When Jeremy gives it, he takes a huge step toward becoming a man and the audience knows that after the credits roll, Jeremy and Lizzy will continue being best friends. That’s a huge difference between the two films. [/wptabcontent][/wptabs][wptabs type="accordion" style="UI-smoothness" effect="fade"][wptabtitle] What made you choose these specific actors?[/wptabtitle][wptabcontent]Maxwell Beer, who plays the title character, was an easy fit because he IS Jeremy Fink. Awkward and adorable, he embodied the role. Ryan Simpkins, who plays Lizzy, is a strong actor who could handle the sassy lines with ease as well as be open and vulnerable to help bring the film to a deeper level. During rehearsals, as we worked on the scene where Jeremy destroys the time machine, there wasn’t a dry eye in the house when Ryan delivered her lines. The same is true every time I see the film. Max and Ryan had incredible chemistry off screen as well and the proof is in the hilarious blooper reel on the DVD.
Mira Sorvino is an incredible actor to work with because she made beautiful suggestions that resulted in a page one rewrite of Elaine, Jeremy’s mother. Mira gave me the freedom to develop a mother-son relationship that was much more like my own relationship with my son. I love the scenes between Jeremy and Elaine and incidentally, my son wrote the music for the emotional last scene between Jeremy and his mom, where they talk about the Shel Silverstein book The Giving Tree.
Joe Pantoliano was a lot of fun to work with as he brought a whole layer of magic into Oswald and improvised some great lines that stayed in the film (“Have you ever read Eckhart Tolle’s The Power of Now?”). A lot of his lines were improvised which was a credit to our editor, Maria Cataldo, who made those scenes really work. Michael Urie (Ugly Betty) was a perfect choice to play James, the mysterious limo driver who watches over the children and reveals all the secrets at the end. He’s a friend of mine as is Betsy Brandt (Breaking Bad), who plays Madame Zaleski, which is the only scene in the film that makes grown men laugh out loud! Betsy’s an extremely talented comedic actor who I’ve worked with many times. [/wptabcontent][/wptabs][wptabs type="accordion" style="UI-smoothness" effect="fade"][wptabtitle] Which is your favorite scene?[/wptabtitle][wptabcontent]On a dramatic level, the Coney Island scene where Jeremy apologizes to Lizzy for not understanding how hard it was for her when her mother left. That is the moment when all storylines come together – we see Jeremy will overcome his pain and be an adult and we see that Jeremy and Lizzy will continue having a friendship as they grow up. The acting is so sweet and honest and the music brings it all home when they hug. I knew when I wrote it that it would be the most important scene and the way it came out has made it one of my favorites.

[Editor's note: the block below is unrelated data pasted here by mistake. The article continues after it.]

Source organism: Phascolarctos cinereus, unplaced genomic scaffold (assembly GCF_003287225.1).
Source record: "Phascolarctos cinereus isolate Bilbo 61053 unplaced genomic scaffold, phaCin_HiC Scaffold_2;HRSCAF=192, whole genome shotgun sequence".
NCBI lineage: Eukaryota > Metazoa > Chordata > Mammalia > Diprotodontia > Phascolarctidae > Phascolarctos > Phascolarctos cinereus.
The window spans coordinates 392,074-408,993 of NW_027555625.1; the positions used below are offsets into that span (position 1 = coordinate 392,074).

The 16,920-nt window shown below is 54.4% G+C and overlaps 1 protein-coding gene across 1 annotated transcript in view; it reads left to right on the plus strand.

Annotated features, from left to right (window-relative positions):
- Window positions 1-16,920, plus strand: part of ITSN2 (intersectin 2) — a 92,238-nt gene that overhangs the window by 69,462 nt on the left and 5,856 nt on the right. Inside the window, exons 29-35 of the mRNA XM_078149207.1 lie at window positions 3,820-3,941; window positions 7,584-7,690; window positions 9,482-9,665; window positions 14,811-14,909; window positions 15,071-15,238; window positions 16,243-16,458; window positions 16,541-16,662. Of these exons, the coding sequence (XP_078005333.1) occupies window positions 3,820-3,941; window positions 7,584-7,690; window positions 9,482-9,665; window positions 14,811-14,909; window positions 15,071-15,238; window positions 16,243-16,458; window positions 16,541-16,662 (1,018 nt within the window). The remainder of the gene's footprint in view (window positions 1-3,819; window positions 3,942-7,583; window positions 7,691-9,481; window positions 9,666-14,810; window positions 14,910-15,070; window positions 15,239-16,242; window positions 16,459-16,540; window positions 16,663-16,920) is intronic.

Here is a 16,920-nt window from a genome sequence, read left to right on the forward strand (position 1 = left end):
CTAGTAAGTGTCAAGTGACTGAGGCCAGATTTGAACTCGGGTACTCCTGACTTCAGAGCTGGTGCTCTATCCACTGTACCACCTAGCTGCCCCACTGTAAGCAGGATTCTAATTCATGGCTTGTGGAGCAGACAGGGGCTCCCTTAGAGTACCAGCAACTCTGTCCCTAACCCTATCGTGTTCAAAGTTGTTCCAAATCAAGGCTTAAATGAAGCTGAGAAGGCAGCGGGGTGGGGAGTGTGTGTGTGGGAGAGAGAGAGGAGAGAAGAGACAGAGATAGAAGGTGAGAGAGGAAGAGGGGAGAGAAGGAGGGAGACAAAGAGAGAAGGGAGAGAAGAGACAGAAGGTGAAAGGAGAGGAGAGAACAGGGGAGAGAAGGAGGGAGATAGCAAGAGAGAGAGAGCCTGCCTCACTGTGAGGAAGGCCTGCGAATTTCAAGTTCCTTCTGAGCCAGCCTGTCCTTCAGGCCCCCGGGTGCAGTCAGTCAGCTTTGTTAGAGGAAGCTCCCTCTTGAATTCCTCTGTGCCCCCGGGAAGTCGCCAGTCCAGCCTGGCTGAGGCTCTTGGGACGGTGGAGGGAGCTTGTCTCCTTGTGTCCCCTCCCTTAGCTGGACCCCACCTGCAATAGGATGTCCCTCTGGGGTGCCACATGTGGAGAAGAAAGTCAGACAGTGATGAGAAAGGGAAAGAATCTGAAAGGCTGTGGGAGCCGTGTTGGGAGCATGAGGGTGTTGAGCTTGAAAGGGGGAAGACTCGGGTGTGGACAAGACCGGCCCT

I also love the scene between Jeremy and his mother (Mira Sorvino) when he tells her he needs her to treat him more like an adult, but he uses her trick of citing a favorite children’s book to make his point. I read The Giving Tree to my own son hundreds of times, so using it in this scene meant a lot to me. Mira and Max play it beautifully and it continues to build on the theme that Jeremy will grow up to be a well-rounded, good human being, just as his dad wanted – as we all want for our children. [/wptabcontent][/wptabs][wptabs type="accordion" style="UI-smoothness" effect="fade"][wptabtitle] Are there any behind-the-scenes experiences you can share?[/wptabtitle][wptabcontent]So many! Mabel, the knife-wielding socialite, was played by the famous Broadway actress Marian Seldes. It was a big deal having her in the film since she’s a New York icon. Marian is known for staying in character, so when she met Max and Ryan, she wrinkled her nose and said, “Children” in a tone usually reserved for rotten food. It was hilarious!
The first day of shooting we tackled the bus scene, which required Ryan Simpkins to be in that funny ‘breaking and entering’ outfit that included a fake pimple. During lunch, her pimple fell off her chin and into her soup.
We shot an alternate ending for the film, where after James gives Jeremy the envelope and says goodbye, he walks to the back seat of the limo and gets in. The car drives away and we are left to wonder if James was actually Oswald!
Everywhere we went, we found keys in the strangest places – glued to doors, on people’s shirts, on the ground, as jewelry. I guess once you’ve got keys on your mind, they seem to be everywhere.
The opening song for the film was written and sung by Edie Brickell. She read the script and loved it so much, she just sat down and wrote the perfect song.